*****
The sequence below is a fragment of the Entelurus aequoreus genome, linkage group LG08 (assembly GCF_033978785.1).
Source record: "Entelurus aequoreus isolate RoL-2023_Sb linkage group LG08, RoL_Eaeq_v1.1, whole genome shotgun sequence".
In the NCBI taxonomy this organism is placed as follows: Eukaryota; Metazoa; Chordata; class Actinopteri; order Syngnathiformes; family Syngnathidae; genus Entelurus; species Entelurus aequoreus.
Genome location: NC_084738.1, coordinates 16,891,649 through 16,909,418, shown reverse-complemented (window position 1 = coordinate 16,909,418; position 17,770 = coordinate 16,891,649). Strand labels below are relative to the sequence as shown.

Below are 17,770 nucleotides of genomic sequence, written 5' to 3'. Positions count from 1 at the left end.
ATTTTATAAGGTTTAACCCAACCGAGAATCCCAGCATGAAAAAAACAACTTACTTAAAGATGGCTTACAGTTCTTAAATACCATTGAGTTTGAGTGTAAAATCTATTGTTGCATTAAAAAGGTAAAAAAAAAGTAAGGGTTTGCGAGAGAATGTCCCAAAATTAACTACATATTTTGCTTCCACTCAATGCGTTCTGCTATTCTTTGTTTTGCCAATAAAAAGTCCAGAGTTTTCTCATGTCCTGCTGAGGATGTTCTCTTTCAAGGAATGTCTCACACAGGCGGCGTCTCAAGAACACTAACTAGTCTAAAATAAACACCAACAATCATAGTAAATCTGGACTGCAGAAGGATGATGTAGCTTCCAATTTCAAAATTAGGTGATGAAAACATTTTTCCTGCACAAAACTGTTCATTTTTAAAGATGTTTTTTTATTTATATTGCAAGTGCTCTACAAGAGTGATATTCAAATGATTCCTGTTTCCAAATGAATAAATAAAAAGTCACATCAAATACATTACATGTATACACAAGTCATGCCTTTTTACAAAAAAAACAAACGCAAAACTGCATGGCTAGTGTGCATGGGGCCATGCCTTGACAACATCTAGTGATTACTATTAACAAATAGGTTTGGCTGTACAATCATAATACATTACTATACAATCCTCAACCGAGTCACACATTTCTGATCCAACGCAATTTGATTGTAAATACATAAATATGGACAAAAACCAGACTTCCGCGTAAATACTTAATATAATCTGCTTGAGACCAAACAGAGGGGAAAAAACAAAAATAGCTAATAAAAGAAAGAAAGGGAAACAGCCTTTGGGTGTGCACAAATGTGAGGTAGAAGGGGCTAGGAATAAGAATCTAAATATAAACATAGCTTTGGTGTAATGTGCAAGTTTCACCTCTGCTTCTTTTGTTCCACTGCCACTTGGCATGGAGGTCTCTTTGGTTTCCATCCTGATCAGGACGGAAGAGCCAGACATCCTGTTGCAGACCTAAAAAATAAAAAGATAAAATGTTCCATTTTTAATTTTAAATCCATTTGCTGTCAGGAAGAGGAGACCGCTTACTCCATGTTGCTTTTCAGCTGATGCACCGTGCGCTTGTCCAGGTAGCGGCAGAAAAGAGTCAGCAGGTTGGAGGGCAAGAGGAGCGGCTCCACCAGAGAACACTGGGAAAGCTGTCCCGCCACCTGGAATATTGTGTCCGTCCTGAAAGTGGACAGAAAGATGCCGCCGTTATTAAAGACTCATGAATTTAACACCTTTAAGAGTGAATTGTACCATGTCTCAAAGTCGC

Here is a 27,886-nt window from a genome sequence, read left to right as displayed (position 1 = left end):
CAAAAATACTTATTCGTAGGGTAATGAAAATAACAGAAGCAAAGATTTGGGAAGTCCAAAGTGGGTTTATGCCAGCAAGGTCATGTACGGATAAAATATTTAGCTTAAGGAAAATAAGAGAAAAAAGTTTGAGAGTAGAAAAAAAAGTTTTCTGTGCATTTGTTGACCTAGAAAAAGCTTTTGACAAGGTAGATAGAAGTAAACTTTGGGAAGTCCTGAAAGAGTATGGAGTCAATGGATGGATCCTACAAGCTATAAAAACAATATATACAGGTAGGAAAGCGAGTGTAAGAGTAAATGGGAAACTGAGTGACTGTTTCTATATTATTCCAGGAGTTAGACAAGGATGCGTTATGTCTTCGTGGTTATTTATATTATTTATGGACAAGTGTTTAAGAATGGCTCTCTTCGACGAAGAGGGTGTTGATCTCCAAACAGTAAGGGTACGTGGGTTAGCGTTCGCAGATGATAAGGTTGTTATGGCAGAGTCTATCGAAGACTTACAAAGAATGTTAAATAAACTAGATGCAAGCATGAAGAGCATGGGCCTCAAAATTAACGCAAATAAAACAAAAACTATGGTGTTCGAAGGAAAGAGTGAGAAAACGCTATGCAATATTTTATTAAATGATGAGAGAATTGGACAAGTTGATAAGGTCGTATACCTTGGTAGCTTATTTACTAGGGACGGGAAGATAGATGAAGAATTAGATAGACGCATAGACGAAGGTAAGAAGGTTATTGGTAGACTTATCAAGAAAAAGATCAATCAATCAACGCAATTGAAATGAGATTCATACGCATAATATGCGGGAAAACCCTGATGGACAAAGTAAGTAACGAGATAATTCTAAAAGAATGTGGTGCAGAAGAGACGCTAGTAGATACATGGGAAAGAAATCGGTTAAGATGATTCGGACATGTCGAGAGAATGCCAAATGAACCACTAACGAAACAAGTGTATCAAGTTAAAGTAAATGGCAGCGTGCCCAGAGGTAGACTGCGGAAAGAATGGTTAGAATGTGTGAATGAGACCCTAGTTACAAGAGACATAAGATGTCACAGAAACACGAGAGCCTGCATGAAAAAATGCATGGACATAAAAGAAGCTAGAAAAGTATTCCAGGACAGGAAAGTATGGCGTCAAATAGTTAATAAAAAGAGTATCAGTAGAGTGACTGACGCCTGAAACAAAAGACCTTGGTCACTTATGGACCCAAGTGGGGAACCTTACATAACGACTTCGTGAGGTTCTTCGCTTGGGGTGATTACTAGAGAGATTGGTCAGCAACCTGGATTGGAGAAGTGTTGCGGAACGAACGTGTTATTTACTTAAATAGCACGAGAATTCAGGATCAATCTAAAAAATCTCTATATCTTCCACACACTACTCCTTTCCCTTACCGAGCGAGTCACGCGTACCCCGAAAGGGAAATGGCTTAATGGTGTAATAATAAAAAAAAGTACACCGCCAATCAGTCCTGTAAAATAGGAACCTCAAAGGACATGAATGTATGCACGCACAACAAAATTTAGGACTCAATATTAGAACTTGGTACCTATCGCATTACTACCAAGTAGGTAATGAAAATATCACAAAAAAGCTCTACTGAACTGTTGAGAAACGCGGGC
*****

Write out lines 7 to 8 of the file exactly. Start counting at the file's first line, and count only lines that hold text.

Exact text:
Here is a 27,886-nt window from a genome sequence, read left to right as displayed (position 1 = left end):
CAAAAATACTTATTCGTAGGGTAATGAAAATAACAGAAGCAAAGATTTGGGAAGTCCAAAGTGGGTTTATGCCAGCAAGGTCATGTACGGATAAAATATTTAGCTTAAGGAAAATAAGAGAAAAAAGTTTGAGAGTAGAAAAAAAAGTTTTCTGTGCATTTGTTGACCTAGAAAAAGCTTTTGACAAGGTAGATAGAAGTAAACTTTGGGAAGTCCTGAAAGAGTATGGAGTCAATGGATGGATCCTACAAGCTATAAAAACAATATATACAGGTAGGAAAGCGAGTGTAAGAGTAAATGGGAAACTGAGTGACTGTTTCTATATTATTCCAGGAGTTAGACAAGGATGCGTTATGTCTTCGTGGTTATTTATATTATTTATGGACAAGTGTTTAAGAATGGCTCTCTTCGACGAAGAGGGTGTTGATCTCCAAACAGTAAGGGTACGTGGGTTAGCGTTCGCAGATGATAAGGTTGTTATGGCAGAGTCTATCGAAGACTTACAAAGAATGTTAAATAAACTAGATGCAAGCATGAAGAGCATGGGCCTCAAAATTAACGCAAATAAAACAAAAACTATGGTGTTCGAAGGAAAGAGTGAGAAAACGCTATGCAATATTTTATTAAATGATGAGAGAATTGGACAAGTTGATAAGGTCGTATACCTTGGTAGCTTATTTACTAGGGACGGGAAGATAGATGAAGAATTAGATAGACGCATAGACGAAGGTAAGAAGGTTATTGGTAGACTTATCAAGAAAAAGATCAATCAATCAACGCAATTGAAATGAGATTCATACGCATAATATGCGGGAAAACCCTGATGGACAAAGTAAGTAACGAGATAATTCTAAAAGAATGTGGTGCAGAAGAGACGCTAGTAGATACATGGGAAAGAAATCGGTTAAGATGATTCGGACATGTCGAGAGAATGCCAAATGAACCACTAACGAAACAAGTGTATCAAGTTAAAGTAAATGGCAGCGTGCCCAGAGGTAGACTGCGGAAAGAATGGTTAGAATGTGTGAATGAGACCCTAGTTACAAGAGACATAAGATGTCACAGAAACACGAGAGCCTGCATGAAAAAATGCATGGACATAAAAGAAGCTAGAAAAGTATTCCAGGACAGGAAAGTATGGCGTCAAATAGTTAATAAAAAGAGTATCAGTAGAGTGACTGACGCCTGAAACAAAAGACCTTGGTCACTTATGGACCCAAGTGGGGAACCTTACATAACGACTTCGTGAGGTTCTTCGCTTGGGGTGATTACTAGAGAGATTGGTCAGCAACCTGGATTGGAGAAGTGTTGCGGAACGAACGTGTTATTTACTTAAATAGCACGAGAATTCAGGATCAATCTAAAAAATCTCTATATCTTCCACACACTACTCCTTTCCCTTACCGAGCGAGTCACGCGTACCCCGAAAGGGAAATGGCTTAATGGTGTAATAATAAAAAAAAGTACACCGCCAATCAGTCCTGTAAAATAGGAACCTCAAAGGACATGAATGTATGCACGCACAACAAAATTTAGGACTCAATATTAGAACTTGGTACCTATCGCATTACTACCAAGTAGGTAATGAAAATATCACAAAAAAGCTCTACTGAACTGTTGAGAAACGCGGGC